There is no doubt that his methodology was innovative and he may well have been looked upon as a renegade by many of his practitioner peers. However, as people saw the results of his labours his innovations became more appreciated and many of his patients were actually sent to him by other therapists whose own methods were not getting the desired effects.

    He has become the therapist's therapist ever since his early days and was awarded the Benjamin Franklin Gold Medal of the International Society of Hypnosis:

    The medal is inscribed - To Milton H Erickson, MD - innovator, outstanding clinician and distinguished investigator whose ideas have not only helped create the modern view of hypnosis but have profoundly influenced the practice of all psychotherapy throughout the world.

    Indeed, I challenge you to read this book and not be influenced or changed by it in some way.

    Milton Erickson would have made a wonderful dinner guest. In this one volume we have his wit and wisdom, guidance and gravitas, inspiration and encouragement. It is a book which in a short space of time will be well used and reused but never abused. Some books fill a gap on the shelves. Some look imposing! Some even keep that shelf from bowing in the middle. This one will be in the shelf so little. It will be in constant use.

    It is like a treasure chest of inspiration and encouragement and, above all else, sincerity and honesty, that we can never tire of dipping into and being happy to learn from.

    With his death we lost a living force and ever emerging challenge from a man who was only too pleased to be able to feel that he was teaching us to become more effective in our work.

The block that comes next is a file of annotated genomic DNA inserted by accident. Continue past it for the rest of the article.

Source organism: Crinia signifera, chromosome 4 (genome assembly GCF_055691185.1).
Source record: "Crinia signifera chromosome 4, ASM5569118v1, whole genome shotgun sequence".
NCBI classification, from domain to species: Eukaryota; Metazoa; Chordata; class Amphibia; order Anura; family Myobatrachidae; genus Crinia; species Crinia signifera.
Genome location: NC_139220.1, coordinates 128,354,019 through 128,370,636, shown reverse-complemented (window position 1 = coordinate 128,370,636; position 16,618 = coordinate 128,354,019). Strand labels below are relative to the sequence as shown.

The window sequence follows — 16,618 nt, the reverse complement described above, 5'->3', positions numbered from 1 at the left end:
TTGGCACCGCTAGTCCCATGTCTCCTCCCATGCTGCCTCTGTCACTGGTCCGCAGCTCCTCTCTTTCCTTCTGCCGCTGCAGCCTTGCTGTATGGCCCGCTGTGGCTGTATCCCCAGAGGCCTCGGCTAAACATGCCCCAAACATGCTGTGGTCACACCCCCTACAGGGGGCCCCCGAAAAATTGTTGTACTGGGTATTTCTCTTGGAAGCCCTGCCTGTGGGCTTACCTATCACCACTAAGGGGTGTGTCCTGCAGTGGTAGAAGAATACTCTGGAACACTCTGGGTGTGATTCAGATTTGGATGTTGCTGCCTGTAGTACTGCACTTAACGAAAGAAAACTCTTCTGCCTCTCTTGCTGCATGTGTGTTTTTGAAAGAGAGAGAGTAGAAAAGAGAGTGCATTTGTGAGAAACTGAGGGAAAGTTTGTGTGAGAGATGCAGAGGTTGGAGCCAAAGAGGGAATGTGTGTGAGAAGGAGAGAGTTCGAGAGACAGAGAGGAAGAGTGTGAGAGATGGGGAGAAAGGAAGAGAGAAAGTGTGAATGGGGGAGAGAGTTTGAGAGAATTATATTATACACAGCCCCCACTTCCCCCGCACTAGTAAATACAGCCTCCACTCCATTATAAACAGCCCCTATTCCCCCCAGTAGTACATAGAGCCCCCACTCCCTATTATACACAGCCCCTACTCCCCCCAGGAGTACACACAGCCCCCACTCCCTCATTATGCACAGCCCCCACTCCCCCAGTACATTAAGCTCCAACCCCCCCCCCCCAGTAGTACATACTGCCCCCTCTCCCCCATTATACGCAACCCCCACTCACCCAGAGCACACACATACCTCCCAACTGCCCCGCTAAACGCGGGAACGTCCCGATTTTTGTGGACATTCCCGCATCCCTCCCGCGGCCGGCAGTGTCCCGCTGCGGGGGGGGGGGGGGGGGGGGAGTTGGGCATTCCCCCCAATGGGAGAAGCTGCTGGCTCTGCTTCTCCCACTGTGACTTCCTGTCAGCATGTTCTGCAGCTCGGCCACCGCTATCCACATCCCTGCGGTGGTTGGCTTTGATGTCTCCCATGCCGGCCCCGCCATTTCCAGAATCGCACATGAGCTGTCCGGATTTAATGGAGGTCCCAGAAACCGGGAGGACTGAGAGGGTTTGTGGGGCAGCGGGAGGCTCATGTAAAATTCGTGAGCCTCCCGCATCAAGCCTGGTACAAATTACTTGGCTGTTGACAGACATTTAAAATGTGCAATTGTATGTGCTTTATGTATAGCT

Dr Havens has given us the chance to have in one volume what one could almost call the ” essential Erickson”, and I feel that we all will discover we owe him and the publishers a debt of gratitude in keeping the Ericksonian ethic alive and accessible. Erickson can , should we choose, be our motivation and guide. One thing he can't be is the answer to all our questions. He would be the first to say that these essentially lie within each one of us. He is not the provider of simple solutions. He is not the idol to imitate. What is is the source of much wisdom which makes us think.

    As the author says ” We owe it our patients to use Erickson's wisdom wisely. More importantly, we owe it to ourselves”.

    This book is a work of art. It is truly a tribute to a great man. In itself it is an academic milestone which will be difficult to equal let alone better. It is a book to be read. As Dr Havens said, ” We owe it to ourselves.
  9. “The beauty of this book is the quality of the writing. It is wonderfully easy to read providing a good overview of many aspects of Ericksonian hypnotherapy. It is also the funniest “serious” book I have read in years. Many of the case studies are hilarious ” I particularly love the case of the “Hugest Fanny” (I promise it's there in chapter 6 !) which had me in stitches. It doesn't go into great detail but concentrates on providing a broad overview. It is an interesting and well written book and I recommend it for students of hypnotherapy, or anyone interested the field. “